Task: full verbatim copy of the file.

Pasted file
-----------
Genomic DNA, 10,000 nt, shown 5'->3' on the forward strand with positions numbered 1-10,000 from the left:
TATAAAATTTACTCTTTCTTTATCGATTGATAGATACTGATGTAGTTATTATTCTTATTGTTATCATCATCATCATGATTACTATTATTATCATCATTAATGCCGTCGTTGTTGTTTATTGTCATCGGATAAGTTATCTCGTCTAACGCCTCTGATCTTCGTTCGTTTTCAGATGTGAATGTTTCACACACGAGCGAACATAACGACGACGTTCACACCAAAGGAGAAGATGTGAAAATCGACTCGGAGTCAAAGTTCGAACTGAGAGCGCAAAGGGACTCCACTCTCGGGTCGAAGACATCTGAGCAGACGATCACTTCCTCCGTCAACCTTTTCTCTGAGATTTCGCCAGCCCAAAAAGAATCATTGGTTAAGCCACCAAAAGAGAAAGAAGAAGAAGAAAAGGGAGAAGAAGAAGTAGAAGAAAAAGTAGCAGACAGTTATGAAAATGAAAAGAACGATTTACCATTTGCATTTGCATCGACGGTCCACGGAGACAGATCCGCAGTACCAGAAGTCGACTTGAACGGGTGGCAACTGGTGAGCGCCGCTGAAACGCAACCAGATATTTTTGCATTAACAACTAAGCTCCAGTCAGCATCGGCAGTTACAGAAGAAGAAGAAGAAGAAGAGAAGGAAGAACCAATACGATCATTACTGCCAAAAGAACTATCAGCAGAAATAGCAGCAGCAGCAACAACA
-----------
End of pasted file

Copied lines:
Genomic DNA, 10,000 nt, shown 5'->3' on the forward strand with positions numbered 1-10,000 from the left:
TATAAAATTTACTCTTTCTTTATCGATTGATAGATACTGATGTAGTTATTATTCTTATTGTTATCATCATCATCATGATTACTATTATTATCATCATTAATGCCGTCGTTGTTGTTTATTGTCATCGGATAAGTTATCTCGTCTAACGCCTCTGATCTTCGTTCGTTTTCAGATGTGAATGTTTCACACACGAGCGAACATAACGACGACGTTCACACCAAAGGAGAAGATGTGAAAATCGACTCGGAGTCAAAGTTCGAACTGAGAGCGCAAAGGGACTCCACTCTCGGGTCGAAGACATCTGAGCAGACGATCACTTCCTCCGTCAACCTTTTCTCTGAGATTTCGCCAGCCCAAAAAGAATCATTGGTTAAGCCACCAAAAGAGAAAGAAGAAGAAGAAAAGGGAGAAGAAGAAGTAGAAGAAAAAGTAGCAGACAGTTATGAAAATGAAAAGAACGATTTACCATTTGCATTTGCATCGACGGTCCACGGAGACAGATCCGCAGTACCAGAAGTCGACTTGAACGGGTGGCAACTGGTGAGCGCCGCTGAAACGCAACCAGATATTTTTGCATTAACAACTAAGCTCCAGTCAGCATCGGCAGTTACAGAAGAAGAAGAAGAAGAAGAGAAGGAAGAACCAATACGATCATTACTGCCAAAAGAACTATCAGCAGAAATAGCAGCAGCAGCAACAACA